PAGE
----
Unlike the flares, i can't provide evidence for this, because the first incident is so poorly documented. It's hard to conclusively refute claims that are so sketchy and vague. The second incident is much more clearly documented, and much easier to prove that it's just flares.

So let's summarize - and recall that this is allegedly one of the best documented and strongest pieces of evidence for UFOs:
  • The claims about being able to see an actual, solid craft - with windows and all - mostly came much later... when the media started giving attention to whoever had a yarn to spin. One or two witnesses claimed to see a vague shape (for the first incident), and that the stars were blocked out, but many more said flat out that they were just separate lights.
  • The alleged mountain of physical evidence is mostly red herrings - almost all of it is of the second set of lights, which has a clear and unequivocal explanation. The small bit of evidence of the first set of lights is of very low quality, but it clearly does not show a single, solid craft.
  • The clumped-together collection of events that is called "the Phoenix lights" is easily explained when you view each individual bit of weirdness on its own, and don't imagine relationships between events that aren't shown by the evidence. The first set of lights was probably a formation of planes flying through thin clouds. The second set was certainly military flares.
That was all done in about an hour or two of research on a slow Saturday morning. I have no doubt that if you dig deeper you will find much more bullshit in the claimed story. For example, i'd bet big money that if you checked military records you would find that exactly 9 flares were dropped that night, and there was no airman at the base who was transferred to Greenland. I bet if you looked hard enough, you could actually find the damn flight plans for all the planes involved.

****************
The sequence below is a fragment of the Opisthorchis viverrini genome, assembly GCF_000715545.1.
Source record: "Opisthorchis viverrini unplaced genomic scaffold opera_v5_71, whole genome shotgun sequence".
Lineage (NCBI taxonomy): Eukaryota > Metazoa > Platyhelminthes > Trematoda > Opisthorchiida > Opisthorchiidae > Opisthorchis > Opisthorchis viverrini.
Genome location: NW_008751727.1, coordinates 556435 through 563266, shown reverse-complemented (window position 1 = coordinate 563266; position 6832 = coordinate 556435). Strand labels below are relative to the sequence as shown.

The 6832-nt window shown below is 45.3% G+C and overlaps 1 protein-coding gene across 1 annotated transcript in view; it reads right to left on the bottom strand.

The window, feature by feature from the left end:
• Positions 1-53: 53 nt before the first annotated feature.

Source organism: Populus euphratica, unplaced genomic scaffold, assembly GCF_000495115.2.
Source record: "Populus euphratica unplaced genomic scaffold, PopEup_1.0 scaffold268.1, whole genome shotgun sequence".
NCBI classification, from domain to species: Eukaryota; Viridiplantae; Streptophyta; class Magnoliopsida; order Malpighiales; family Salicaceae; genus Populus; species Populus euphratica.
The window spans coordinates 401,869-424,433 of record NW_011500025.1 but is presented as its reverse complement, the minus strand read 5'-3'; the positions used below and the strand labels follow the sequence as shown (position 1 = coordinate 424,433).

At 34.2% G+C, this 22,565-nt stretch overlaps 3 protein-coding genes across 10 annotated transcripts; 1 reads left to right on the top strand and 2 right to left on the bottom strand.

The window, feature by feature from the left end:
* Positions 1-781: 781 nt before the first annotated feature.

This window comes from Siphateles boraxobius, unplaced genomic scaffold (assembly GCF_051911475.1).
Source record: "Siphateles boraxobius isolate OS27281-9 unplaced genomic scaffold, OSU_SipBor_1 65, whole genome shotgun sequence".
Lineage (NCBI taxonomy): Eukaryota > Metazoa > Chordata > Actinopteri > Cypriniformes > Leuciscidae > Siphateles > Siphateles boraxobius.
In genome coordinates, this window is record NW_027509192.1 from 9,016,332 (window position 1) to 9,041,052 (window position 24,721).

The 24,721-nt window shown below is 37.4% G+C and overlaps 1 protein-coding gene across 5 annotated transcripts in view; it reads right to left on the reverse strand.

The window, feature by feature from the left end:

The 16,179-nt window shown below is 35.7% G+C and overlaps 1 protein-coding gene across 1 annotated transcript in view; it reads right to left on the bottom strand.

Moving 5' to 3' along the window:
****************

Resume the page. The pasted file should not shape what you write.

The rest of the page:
The moral of the story is this: the plural of anecdote is not data. These kinds of stories that purport to be well-documented evidence of UFOs, or ghosts, or Sasquatch, or the Philadelphia experiment, or the Bermuda Triangle, or religious miracles... they're not well-documented. Or if they are, the documentation clearly points to a mundane explanation that just gets ignored by the people making TV shows or selling books. You will almost always find that witness testimony grows more lurid the longer it is after the event, and that several unrelated events have been lumped together. Never accept the version that a believer gives you, because it will almost certainly be horribly distorted.

Is it possible that extraterrestrials are buzzing Earth? Sure. But if you're looking for evidence that justifies believing that it actually happened, rather than simply resorting to faith, you're going to have to find better than this.